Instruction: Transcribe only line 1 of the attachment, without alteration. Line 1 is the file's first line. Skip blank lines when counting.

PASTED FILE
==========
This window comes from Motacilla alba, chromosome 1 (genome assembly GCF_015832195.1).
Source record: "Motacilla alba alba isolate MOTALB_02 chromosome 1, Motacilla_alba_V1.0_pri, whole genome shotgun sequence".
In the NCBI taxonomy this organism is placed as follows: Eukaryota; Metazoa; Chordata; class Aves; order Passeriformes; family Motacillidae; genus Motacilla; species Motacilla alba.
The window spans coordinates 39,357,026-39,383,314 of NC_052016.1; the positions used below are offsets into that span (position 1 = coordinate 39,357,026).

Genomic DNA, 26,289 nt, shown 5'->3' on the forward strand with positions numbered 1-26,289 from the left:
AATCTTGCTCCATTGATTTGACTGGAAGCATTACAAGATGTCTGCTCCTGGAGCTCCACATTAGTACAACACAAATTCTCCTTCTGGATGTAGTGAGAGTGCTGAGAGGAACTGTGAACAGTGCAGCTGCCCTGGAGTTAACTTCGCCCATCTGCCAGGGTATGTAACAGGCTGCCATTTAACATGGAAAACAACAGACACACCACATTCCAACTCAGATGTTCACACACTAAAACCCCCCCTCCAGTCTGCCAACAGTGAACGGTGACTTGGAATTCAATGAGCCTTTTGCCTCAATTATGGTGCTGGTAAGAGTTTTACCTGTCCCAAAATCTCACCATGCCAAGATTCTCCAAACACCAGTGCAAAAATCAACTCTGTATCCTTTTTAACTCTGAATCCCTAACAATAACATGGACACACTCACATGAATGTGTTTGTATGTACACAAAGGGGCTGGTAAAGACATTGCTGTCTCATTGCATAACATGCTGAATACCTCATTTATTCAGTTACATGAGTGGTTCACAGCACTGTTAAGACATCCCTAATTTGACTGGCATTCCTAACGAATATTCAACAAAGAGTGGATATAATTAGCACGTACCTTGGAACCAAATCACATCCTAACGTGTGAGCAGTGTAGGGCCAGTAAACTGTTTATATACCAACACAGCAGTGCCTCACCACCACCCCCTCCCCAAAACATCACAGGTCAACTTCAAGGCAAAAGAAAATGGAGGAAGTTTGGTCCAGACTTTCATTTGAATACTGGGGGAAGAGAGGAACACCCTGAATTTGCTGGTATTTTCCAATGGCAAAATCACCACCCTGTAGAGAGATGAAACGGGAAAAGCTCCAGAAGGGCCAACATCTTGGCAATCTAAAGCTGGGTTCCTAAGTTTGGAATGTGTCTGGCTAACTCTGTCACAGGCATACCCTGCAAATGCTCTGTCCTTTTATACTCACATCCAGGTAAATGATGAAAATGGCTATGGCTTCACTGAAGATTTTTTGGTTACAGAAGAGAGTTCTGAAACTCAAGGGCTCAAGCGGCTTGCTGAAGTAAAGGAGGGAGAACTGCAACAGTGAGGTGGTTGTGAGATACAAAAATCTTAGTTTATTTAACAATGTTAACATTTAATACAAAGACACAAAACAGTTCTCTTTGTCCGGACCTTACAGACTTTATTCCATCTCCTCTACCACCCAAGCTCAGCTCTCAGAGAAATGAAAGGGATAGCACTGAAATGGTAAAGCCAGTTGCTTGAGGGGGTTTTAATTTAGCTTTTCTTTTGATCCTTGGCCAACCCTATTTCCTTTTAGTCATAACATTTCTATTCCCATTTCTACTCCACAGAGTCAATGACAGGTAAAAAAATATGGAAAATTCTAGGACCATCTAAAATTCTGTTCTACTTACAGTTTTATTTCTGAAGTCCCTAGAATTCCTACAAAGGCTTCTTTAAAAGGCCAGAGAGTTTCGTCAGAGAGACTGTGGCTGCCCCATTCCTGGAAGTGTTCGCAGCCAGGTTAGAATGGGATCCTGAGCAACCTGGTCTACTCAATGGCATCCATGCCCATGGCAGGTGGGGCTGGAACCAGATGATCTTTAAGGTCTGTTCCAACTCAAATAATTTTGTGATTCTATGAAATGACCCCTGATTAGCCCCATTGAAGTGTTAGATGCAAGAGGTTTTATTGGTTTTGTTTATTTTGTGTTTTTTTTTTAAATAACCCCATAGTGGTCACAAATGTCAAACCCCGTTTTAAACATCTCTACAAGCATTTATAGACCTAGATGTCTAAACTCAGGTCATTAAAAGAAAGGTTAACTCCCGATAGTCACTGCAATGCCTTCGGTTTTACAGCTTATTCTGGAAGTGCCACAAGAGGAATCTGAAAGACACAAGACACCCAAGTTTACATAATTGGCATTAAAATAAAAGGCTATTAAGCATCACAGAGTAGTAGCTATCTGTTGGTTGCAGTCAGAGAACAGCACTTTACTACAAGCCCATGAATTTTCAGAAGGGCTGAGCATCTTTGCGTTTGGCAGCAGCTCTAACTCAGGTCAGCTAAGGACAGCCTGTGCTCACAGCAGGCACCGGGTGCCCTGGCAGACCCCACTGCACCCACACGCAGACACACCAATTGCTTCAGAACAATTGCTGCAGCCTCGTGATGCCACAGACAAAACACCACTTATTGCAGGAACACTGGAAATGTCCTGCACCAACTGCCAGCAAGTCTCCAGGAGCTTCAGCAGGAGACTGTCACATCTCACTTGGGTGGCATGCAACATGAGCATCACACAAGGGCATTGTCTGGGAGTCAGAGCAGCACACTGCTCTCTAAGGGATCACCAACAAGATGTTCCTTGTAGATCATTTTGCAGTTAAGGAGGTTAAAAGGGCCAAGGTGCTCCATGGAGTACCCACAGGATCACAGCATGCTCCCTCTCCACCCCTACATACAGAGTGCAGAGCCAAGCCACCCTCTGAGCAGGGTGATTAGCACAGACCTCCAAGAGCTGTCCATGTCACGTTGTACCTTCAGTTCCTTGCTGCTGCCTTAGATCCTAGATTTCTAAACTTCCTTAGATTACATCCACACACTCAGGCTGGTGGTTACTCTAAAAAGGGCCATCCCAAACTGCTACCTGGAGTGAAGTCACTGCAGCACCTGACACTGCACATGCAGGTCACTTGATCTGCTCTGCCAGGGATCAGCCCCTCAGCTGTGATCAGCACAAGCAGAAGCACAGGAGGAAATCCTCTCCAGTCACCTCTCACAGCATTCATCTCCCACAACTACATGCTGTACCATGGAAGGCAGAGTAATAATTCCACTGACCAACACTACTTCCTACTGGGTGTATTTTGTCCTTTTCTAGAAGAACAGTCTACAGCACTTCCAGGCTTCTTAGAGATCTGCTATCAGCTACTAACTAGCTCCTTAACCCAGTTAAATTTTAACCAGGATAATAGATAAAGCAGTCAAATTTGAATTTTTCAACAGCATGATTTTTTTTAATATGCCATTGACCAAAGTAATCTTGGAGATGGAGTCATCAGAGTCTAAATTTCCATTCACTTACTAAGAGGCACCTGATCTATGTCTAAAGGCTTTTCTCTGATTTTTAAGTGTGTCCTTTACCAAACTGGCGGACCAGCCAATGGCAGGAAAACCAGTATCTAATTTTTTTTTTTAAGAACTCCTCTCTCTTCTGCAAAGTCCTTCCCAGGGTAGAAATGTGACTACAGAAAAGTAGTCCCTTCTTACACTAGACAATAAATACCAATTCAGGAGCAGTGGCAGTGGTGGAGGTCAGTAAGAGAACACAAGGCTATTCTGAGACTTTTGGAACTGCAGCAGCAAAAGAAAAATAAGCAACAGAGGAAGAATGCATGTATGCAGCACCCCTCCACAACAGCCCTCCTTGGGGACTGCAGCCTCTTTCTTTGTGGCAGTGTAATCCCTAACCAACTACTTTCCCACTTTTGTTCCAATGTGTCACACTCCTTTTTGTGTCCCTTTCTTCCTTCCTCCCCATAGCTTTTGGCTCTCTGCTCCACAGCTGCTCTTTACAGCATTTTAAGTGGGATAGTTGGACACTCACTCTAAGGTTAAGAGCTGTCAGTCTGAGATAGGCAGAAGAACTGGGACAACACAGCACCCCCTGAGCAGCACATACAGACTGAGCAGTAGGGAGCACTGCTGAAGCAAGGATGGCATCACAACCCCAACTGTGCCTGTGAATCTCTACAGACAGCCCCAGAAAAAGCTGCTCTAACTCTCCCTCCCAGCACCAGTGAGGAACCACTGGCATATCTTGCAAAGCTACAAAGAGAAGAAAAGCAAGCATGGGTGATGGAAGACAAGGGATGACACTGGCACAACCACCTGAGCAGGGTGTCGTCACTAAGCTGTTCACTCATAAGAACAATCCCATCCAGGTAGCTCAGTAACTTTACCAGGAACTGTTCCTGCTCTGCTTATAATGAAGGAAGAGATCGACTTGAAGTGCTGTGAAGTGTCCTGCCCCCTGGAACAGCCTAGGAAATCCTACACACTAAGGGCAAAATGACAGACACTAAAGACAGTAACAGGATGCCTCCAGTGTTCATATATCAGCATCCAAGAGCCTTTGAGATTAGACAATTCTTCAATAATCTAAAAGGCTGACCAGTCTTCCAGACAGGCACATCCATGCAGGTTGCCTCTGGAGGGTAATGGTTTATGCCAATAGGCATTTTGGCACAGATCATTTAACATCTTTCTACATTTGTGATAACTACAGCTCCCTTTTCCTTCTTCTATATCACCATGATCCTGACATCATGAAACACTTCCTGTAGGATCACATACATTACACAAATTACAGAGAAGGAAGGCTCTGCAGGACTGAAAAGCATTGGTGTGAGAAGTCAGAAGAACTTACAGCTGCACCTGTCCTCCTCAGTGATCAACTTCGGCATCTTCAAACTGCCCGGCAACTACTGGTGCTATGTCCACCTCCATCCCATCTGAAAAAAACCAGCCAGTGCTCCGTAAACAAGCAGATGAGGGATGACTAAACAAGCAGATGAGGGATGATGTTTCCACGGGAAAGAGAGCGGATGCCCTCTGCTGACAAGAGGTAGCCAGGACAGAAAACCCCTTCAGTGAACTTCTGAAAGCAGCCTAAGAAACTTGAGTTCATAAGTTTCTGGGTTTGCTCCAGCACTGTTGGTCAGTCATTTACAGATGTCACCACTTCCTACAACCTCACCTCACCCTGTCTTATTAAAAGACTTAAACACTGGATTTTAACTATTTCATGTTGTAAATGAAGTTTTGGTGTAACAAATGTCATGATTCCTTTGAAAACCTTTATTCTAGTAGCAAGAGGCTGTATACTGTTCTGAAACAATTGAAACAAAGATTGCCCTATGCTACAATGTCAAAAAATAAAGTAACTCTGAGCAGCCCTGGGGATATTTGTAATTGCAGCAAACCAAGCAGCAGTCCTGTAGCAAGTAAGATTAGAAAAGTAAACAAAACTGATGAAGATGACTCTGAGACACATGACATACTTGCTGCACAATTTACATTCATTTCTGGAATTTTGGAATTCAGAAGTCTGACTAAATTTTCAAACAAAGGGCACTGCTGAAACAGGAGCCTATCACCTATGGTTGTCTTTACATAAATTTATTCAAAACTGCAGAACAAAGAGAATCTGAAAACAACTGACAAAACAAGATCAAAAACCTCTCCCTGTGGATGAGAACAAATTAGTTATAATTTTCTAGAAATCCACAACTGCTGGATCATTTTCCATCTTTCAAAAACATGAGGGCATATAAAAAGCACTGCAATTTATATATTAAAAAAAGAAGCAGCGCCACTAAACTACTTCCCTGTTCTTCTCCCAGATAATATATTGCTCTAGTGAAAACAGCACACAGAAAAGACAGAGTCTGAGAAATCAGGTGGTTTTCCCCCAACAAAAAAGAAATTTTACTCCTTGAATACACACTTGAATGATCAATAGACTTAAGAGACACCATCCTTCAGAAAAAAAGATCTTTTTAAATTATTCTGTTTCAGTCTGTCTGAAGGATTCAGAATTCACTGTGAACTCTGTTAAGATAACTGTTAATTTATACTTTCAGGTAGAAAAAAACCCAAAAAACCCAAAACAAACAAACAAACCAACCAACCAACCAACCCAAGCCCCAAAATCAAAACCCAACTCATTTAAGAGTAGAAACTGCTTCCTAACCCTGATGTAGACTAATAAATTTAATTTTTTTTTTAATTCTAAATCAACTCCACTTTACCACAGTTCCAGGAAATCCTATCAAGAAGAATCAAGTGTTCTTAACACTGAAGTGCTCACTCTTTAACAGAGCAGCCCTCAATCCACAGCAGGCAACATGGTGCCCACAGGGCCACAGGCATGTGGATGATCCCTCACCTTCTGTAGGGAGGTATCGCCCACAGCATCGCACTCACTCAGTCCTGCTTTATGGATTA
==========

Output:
This window comes from Motacilla alba, chromosome 1 (genome assembly GCF_015832195.1).